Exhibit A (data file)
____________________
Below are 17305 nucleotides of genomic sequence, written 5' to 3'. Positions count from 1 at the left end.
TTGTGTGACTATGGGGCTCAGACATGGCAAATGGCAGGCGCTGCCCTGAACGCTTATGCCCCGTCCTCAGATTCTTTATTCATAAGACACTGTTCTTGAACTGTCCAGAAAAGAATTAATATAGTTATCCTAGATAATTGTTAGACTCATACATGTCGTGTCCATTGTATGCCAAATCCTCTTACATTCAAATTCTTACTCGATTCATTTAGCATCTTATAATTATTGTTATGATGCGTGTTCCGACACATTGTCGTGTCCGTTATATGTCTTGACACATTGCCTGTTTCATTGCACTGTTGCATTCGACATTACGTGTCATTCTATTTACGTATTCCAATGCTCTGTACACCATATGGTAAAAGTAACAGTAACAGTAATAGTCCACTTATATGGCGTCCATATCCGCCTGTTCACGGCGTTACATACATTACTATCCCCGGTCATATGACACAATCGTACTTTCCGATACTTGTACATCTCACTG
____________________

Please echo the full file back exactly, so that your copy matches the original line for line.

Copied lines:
Below are 17305 nucleotides of genomic sequence, written 5' to 3'. Positions count from 1 at the left end.
TTGTGTGACTATGGGGCTCAGACATGGCAAATGGCAGGCGCTGCCCTGAACGCTTATGCCCCGTCCTCAGATTCTTTATTCATAAGACACTGTTCTTGAACTGTCCAGAAAAGAATTAATATAGTTATCCTAGATAATTGTTAGACTCATACATGTCGTGTCCATTGTATGCCAAATCCTCTTACATTCAAATTCTTACTCGATTCATTTAGCATCTTATAATTATTGTTATGATGCGTGTTCCGACACATTGTCGTGTCCGTTATATGTCTTGACACATTGCCTGTTTCATTGCACTGTTGCATTCGACATTACGTGTCATTCTATTTACGTATTCCAATGCTCTGTACACCATATGGTAAAAGTAACAGTAACAGTAATAGTCCACTTATATGGCGTCCATATCCGCCTGTTCACGGCGTTACATACATTACTATCCCCGGTCATATGACACAATCGTACTTTCCGATACTTGTACATCTCACTG